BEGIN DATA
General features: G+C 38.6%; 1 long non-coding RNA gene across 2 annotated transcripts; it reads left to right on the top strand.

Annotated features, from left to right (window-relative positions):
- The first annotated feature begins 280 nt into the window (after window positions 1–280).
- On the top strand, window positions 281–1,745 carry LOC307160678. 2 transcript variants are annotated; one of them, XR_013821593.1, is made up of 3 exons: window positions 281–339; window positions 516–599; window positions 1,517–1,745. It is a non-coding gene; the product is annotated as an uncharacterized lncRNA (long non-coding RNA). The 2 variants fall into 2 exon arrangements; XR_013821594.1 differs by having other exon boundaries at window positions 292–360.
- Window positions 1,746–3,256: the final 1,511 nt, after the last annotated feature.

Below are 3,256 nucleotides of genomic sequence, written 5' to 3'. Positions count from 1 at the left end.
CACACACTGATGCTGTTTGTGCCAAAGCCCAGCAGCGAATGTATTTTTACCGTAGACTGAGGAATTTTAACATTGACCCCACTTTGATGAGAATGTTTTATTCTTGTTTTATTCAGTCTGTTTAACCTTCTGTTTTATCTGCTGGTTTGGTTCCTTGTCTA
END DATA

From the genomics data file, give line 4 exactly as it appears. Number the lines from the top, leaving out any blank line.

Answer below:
- On the top strand, window positions 281–1,745 carry LOC307160678. 2 transcript variants are annotated; one of them, XR_013821593.1, is made up of 3 exons: window positions 281–339; window positions 516–599; window positions 1,517–1,745. It is a non-coding gene; the product is annotated as an uncharacterized lncRNA (long non-coding RNA). The 2 variants fall into 2 exon arrangements; XR_013821594.1 differs by having other exon boundaries at window positions 292–360.